• Sebastian work with me for hours and hours over the summer. Some practices lasted 4 to 5 hours straight. So spending all that time together we became good friends. He has wrestled on every level from youth to college. \n
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  • Like larry said a couple slides ago college sports can be like a job, its physically and mentally challenging. The levels vary on the different division you may pick but it requires dedication and a good motor to keep you going.\n
  • Many parents and coaches have very different views on how both youth coaches should react when a match is over, win or lose. Many parents are way to hard on there child. \n
  • A lot of parents fit into this category, esecially when there kid becomes older.\n
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  • -Mistakes will happen at all levels it is always guaranteed. Practicing can help limit the amount of mistakes but there will always be at least some. So a good coach should know the right and wrong time to correct the mistakes. The best times are in the next practice that is being held, this way can benefit the whole team because it will show everyone how to prevent the mistake from happening again. Also once the athletes game or match is over so they will be able to process it right away.\n- It is usually best to not show it as soon as it happens. EX. So if you have a little league baseball player names brian desch that just makes an error, dont show him what he did right away. All that is doing is singling him out and embarrassing him. This goes back to what i said about bad coaching, this will only make the athlete lose respect for his coach and might make him lose interest in the sport since he is getting singled out.\n\n
  • Everyone has at least one memory of there childhood, whether it is good or bad it is still a memory. Many people that i have talked too remember the bad memories rather than the good ones.\n
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  • This is a big key for any coach. All ages should be treated differently. Younger children should be treated completely different then an older child. The older the athlete gets the more strict the practices and the coaching should get harder and more intense. A younger kids coach needs to have fun and build the relationship.\n
  • Ken Chertow has mastered every aspect of coaching and he has pushed US youth wrestling to a whole new level. His life has been absolutely devoted to wrestling, both competing and coaching. He runs some of the best camps all throughout the entire United States and has had a very prolific career that is still going strong. Chertow won a olympic gold metal for the United States. In his camps he thinks that emphasizing skill development is one of the biggest things he can do. He does not teach the kids more then they can handle, and keeping his students interested in what he is doing is key. Chertow will often ad stories and do fun activities like live matches to keep the attention of the kids. He also believes a key thing is teaching the wrestlers self discipline and sportsmanship. Cherrtow coaches his studetns how to win but he also coaches them on how to become a better more well rounded person. Not many coaches on Chertows level are like this and this is why he is the best at what he does.\n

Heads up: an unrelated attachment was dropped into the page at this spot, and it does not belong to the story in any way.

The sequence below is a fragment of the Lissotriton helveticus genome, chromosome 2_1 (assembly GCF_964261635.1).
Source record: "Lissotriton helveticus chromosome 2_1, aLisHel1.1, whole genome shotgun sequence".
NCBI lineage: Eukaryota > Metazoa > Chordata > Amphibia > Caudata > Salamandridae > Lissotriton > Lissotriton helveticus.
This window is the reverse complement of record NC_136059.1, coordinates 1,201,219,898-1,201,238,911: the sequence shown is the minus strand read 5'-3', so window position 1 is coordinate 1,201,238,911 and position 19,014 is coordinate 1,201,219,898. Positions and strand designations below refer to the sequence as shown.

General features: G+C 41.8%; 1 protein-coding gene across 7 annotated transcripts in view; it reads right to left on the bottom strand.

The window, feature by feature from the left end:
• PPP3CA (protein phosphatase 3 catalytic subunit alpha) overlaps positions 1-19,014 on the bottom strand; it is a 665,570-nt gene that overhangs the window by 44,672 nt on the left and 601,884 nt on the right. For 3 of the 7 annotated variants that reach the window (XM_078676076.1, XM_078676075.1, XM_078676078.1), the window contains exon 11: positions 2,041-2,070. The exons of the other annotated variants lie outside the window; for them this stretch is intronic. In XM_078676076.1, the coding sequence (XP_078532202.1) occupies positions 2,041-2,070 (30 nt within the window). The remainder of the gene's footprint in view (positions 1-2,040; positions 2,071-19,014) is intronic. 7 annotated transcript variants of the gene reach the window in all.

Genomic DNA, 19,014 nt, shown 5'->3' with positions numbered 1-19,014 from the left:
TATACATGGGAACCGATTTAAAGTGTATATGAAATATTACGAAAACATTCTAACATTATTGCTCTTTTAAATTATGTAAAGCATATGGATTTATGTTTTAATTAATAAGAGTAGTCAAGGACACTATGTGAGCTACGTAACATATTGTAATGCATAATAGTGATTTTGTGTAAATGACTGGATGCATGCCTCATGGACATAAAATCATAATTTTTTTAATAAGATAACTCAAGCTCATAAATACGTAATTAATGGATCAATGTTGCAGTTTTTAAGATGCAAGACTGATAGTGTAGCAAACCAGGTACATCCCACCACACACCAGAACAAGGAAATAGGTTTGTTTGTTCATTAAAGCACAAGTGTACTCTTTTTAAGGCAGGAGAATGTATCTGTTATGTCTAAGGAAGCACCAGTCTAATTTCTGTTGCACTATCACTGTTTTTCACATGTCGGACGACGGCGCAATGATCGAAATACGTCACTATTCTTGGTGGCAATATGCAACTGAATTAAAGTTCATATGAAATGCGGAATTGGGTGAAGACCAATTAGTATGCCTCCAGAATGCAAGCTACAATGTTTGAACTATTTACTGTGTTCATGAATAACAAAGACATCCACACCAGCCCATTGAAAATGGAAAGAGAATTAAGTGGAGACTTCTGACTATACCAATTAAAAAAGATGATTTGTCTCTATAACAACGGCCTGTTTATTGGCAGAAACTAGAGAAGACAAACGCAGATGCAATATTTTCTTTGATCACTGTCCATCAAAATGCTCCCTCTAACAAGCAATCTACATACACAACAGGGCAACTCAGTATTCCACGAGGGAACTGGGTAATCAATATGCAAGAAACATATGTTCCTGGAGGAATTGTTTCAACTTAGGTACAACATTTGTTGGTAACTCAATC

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  • For my application i talked to my coach larry that I interviewed and asked him if i could come down to the youth program to help out with the kids. I went down to there practices and helped the whole group of kids with execution and technique mainly. but i also helped more advanced small group of kids to perfect a certain series of moves that I pretty much perfected this year with another coach of mine. It can only be taught to a more experienced group because it is a very brutal set of moves and can be in a way dangerous if not taught correct.\n
  • Here are some pictures of me coaching two more advanced wrestlers the pokemon series. I didnt come up with the name but thats what it goes by. As you can see in some of the pictures that it is a very physical move and deals alot with a tight and strong grip around the opponents neck. And no im not choking the kids !\n
  • after i got to practice with the kids for a while so i was happy to be able to get to know them and gain there respect enough to be able to coach them at there district tournament. It was fun to be able to see them use the moves i taught them and most of them did a good job. It was also fun to coach beside my good friend and coach. \n
  • I put a video together of most of the pictures i took of the practices and tournaments dealing with the youth team. I also added a few pictures of the people that helped me.\n
  • Get into groups of two and decide who wants to be the seeker and who wants to be the coach. There will be three different levels for the coach. I will tell which level you will be when your partner is blind folded. There will be a very calm, a medium and a yelling intense coach.\n